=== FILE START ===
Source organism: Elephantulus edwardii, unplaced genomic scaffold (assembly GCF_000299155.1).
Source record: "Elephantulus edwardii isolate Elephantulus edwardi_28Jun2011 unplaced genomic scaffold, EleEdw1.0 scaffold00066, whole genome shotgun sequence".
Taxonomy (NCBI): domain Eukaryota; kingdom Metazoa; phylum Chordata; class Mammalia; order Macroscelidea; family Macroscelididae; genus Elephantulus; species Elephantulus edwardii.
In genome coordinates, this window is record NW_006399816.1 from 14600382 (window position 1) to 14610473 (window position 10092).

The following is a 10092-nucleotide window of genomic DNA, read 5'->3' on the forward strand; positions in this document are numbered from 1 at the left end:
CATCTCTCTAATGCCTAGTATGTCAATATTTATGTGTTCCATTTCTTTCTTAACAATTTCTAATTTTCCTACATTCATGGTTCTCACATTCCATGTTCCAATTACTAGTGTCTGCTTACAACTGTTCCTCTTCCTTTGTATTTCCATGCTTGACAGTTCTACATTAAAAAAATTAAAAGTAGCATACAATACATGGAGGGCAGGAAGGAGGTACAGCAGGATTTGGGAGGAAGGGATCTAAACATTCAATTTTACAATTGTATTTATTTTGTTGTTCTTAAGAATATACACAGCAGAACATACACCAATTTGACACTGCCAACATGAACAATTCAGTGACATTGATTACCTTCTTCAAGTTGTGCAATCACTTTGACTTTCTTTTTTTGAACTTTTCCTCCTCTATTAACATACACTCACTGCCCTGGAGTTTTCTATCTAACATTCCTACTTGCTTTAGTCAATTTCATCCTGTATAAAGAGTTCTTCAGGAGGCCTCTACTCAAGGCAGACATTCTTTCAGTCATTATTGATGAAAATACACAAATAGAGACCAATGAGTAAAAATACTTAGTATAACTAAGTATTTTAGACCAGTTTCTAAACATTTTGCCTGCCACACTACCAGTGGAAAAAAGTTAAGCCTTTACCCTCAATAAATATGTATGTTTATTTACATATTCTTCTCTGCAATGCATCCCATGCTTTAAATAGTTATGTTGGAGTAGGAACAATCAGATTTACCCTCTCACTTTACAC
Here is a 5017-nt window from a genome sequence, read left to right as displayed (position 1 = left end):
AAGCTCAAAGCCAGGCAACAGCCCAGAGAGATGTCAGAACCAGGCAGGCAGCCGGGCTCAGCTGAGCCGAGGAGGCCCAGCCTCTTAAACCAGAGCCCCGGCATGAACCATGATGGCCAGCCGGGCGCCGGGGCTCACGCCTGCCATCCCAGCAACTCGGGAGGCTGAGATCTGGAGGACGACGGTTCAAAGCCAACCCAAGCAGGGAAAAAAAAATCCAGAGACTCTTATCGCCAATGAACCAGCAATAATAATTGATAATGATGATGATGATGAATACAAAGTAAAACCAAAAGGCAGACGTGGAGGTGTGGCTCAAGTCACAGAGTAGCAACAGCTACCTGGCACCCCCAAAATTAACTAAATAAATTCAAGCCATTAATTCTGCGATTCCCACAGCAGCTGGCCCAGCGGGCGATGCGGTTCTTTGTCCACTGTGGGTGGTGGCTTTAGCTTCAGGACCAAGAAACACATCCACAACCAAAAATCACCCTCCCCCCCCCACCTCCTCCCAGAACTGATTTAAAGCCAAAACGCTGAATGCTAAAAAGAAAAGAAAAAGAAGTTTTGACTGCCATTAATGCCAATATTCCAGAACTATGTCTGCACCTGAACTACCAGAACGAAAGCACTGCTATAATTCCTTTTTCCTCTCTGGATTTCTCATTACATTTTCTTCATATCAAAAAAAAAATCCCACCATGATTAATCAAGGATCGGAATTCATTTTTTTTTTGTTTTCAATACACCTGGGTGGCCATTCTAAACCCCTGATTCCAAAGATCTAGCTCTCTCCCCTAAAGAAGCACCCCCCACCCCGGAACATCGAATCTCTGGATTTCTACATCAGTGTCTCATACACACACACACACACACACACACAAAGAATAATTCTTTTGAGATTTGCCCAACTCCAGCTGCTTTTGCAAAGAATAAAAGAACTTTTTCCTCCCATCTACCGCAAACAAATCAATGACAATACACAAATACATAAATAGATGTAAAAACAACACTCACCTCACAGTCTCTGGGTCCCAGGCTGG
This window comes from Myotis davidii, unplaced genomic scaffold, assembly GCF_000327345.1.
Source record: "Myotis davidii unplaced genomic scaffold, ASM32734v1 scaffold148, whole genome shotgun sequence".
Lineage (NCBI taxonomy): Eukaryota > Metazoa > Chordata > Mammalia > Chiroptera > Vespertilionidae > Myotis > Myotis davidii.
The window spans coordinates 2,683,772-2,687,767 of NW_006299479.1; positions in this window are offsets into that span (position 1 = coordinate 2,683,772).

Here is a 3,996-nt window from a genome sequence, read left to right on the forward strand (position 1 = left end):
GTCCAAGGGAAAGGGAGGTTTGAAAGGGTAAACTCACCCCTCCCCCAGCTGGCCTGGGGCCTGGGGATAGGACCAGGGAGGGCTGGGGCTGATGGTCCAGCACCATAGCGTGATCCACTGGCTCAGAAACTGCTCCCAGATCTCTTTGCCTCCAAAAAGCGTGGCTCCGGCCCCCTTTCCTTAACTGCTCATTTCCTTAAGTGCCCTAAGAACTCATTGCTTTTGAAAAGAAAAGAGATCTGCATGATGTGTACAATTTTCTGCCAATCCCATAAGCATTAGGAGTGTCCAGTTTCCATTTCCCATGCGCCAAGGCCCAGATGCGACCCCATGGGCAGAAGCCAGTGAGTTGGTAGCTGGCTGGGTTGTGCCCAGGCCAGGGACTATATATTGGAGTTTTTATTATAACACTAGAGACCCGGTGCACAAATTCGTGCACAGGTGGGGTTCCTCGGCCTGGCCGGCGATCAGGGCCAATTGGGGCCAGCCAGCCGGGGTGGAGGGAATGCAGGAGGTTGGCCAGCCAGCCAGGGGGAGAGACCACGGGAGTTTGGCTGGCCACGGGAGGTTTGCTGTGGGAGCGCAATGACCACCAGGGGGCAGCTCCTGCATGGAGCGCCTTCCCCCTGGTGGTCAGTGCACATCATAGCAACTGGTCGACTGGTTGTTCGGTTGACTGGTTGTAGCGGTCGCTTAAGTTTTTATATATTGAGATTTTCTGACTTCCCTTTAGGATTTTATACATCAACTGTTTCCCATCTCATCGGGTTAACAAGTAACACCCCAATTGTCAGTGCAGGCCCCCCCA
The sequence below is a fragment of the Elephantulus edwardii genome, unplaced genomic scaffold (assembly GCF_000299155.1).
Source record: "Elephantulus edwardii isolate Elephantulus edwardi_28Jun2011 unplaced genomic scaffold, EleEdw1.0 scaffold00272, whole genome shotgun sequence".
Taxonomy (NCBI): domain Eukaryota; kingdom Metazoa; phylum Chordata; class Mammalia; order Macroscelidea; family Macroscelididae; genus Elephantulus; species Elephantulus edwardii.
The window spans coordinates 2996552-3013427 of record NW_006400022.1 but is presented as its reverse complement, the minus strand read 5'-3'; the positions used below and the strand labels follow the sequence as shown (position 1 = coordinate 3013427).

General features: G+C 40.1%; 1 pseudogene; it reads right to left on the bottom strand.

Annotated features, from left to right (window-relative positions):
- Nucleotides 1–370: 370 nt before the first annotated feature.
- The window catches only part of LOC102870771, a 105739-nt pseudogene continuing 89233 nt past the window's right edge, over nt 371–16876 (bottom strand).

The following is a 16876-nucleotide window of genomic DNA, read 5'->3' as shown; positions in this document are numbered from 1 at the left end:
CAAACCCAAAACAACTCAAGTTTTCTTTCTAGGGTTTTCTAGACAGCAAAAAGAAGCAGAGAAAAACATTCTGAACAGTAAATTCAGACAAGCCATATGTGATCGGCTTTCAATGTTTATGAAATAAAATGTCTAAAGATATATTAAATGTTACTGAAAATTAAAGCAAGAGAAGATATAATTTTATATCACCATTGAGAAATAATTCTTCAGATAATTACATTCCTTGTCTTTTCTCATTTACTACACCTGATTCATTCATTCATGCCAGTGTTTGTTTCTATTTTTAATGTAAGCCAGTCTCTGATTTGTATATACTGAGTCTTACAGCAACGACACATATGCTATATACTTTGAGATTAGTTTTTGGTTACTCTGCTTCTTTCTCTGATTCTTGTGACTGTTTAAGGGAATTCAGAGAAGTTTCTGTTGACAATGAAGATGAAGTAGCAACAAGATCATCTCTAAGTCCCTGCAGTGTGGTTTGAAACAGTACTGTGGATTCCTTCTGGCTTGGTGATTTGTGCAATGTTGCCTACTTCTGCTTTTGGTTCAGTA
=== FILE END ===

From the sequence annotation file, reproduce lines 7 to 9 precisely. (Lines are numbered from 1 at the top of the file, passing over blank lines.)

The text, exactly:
Here is a 5017-nt window from a genome sequence, read left to right as displayed (position 1 = left end):
AAGCTCAAAGCCAGGCAACAGCCCAGAGAGATGTCAGAACCAGGCAGGCAGCCGGGCTCAGCTGAGCCGAGGAGGCCCAGCCTCTTAAACCAGAGCCCCGGCATGAACCATGATGGCCAGCCGGGCGCCGGGGCTCACGCCTGCCATCCCAGCAACTCGGGAGGCTGAGATCTGGAGGACGACGGTTCAAAGCCAACCCAAGCAGGGAAAAAAAAATCCAGAGACTCTTATCGCCAATGAACCAGCAATAATAATTGATAATGATGATGATGATGAATACAAAGTAAAACCAAAAGGCAGACGTGGAGGTGTGGCTCAAGTCACAGAGTAGCAACAGCTACCTGGCACCCCCAAAATTAACTAAATAAATTCAAGCCATTAATTCTGCGATTCCCACAGCAGCTGGCCCAGCGGGCGATGCGGTTCTTTGTCCACTGTGGGTGGTGGCTTTAGCTTCAGGACCAAGAAACACATCCACAACCAAAAATCACCCTCCCCCCCCCACCTCCTCCCAGAACTGATTTAAAGCCAAAACGCTGAATGCTAAAAAGAAAAGAAAAAGAAGTTTTGACTGCCATTAATGCCAATATTCCAGAACTATGTCTGCACCTGAACTACCAGAACGAAAGCACTGCTATAATTCCTTTTTCCTCTCTGGATTTCTCATTACATTTTCTTCATATCAAAAAAAAAATCCCACCATGATTAATCAAGGATCGGAATTCATTTTTTTTTTGTTTTCAATACACCTGGGTGGCCATTCTAAACCCCTGATTCCAAAGATCTAGCTCTCTCCCCTAAAGAAGCACCCCCCACCCCGGAACATCGAATCTCTGGATTTCTACATCAGTGTCTCATACACACACACACACACACACACACAAAGAATAATTCTTTTGAGATTTGCCCAACTCCAGCTGCTTTTGCAAAGAATAAAAGAACTTTTTCCTCCCATCTACCGCAAACAAATCAATGACAATACACAAATACATAAATAGATGTAAAAACAACACTCACCTCACAGTCTCTGGGTCCCAGGCTGG
This window comes from Myotis davidii, unplaced genomic scaffold, assembly GCF_000327345.1.